By Shilpa Kannan
BBC News, Delhi
One McDonald's restaurant in India's Punjab state is paying more value-added tax than all other food and beverage outlets in its area, officials say.
The McDonald's shows just how much VAT could be collected
Revenue staff say they made the discovery during a survey in Ludhiana district, Punjab's main industrial hub.
The McDonald's pays about 10m rupees ($241,000) a year in VAT - some 90% of all restaurant VAT collected in the district, but it has only 10% of sales.
VAT was introduced in India two years ago to make tax evasion more difficult.
It was seen as the most ambitious tax reform in more than 50 years.
VAT replaced a host of existing add-on tariffs and was aimed at simplifying India's bewildering tax system while generating more revenue.
It is supposed to be a state-level tax that is implemented by local governments.
But evidently, in Ludhiana, the principle is not working.
"Where is the money which should come to the state treasury disappearing?" said Punjab's finance minister, Manpreet Badal.
State revenue official A Venu Prasad said the survey showed the scale of tax evasion.
"If the VAT revenues from one entity which has 10% of the market is more than that of 90% of the market, there is an obvious discrepancy," he told the BBC.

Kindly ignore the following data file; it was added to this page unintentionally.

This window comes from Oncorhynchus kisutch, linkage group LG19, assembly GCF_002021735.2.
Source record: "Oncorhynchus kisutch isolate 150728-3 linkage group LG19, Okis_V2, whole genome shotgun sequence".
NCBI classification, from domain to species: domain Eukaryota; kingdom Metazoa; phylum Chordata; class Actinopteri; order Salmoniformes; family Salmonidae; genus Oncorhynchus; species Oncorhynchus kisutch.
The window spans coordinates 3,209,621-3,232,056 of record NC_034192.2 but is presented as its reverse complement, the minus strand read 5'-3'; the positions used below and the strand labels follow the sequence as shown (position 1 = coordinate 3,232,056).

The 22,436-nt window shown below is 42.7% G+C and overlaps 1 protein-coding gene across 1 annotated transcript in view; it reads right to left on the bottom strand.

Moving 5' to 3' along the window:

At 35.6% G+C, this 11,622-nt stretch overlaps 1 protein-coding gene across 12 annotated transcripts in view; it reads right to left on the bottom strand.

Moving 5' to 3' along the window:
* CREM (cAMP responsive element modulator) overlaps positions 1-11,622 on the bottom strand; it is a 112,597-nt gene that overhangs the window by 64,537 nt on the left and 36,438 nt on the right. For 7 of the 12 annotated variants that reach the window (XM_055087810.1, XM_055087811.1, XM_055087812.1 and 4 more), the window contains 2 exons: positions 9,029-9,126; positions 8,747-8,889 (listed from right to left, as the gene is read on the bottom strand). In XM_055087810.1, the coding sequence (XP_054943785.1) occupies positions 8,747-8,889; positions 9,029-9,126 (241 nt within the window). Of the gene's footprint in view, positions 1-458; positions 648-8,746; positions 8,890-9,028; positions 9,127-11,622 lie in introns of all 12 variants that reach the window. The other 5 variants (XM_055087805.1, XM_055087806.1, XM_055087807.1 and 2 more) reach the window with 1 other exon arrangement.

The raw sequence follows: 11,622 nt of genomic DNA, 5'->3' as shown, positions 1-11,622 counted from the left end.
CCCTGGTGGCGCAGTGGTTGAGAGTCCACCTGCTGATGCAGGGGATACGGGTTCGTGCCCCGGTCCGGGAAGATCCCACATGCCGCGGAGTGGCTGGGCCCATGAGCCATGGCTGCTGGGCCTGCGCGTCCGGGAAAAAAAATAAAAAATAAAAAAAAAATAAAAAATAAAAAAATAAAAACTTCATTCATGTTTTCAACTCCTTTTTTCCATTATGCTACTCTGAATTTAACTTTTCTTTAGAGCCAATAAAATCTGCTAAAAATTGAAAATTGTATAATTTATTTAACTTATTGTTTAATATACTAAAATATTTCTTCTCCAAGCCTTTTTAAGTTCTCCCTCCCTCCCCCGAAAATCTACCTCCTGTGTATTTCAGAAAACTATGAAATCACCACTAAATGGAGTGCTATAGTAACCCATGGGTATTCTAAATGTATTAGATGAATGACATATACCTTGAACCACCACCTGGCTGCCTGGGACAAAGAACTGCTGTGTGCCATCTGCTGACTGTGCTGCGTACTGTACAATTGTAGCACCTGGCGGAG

"If 10% of the business generates 100 million rupees in taxes, the rest should contribute 900 million rupees ($21.7m)."
And that is in just one district of the state. Mr Prasad told the BBC that tax compliance across Punjab was generally very poor.
The state's VAT pickings mirror the state of tax collection in general - in the last fiscal year, Punjab collected a paltry 51bn rupees in taxes.
Revenue officials now want to improve collection by benchmarking traders and shops contributing properly to the exchequer against total collections in that particular trade or industry.
Mr Prasad hopes that this will shame the tax evaders and make them pay up.
Although government revenues in most states have risen after the introduction of VAT, Punjab seems to be a sorry exception.
The majority of India's income tax payers are salaried employees working for the government or private firms, whose taxes are deducted at source so they cannot evade taxes.
Many traders in Punjab feel they are overtaxed and so try to evade the system by not giving authentic invoices. This gives a boost to the shadow economy - or what Indians call "black money".
Tax evasion is still a major concern in India, although collection rates have gone up in recent years. There were only 27 million tax payers in a country of more than a billion people in 2004-2005, according to government records.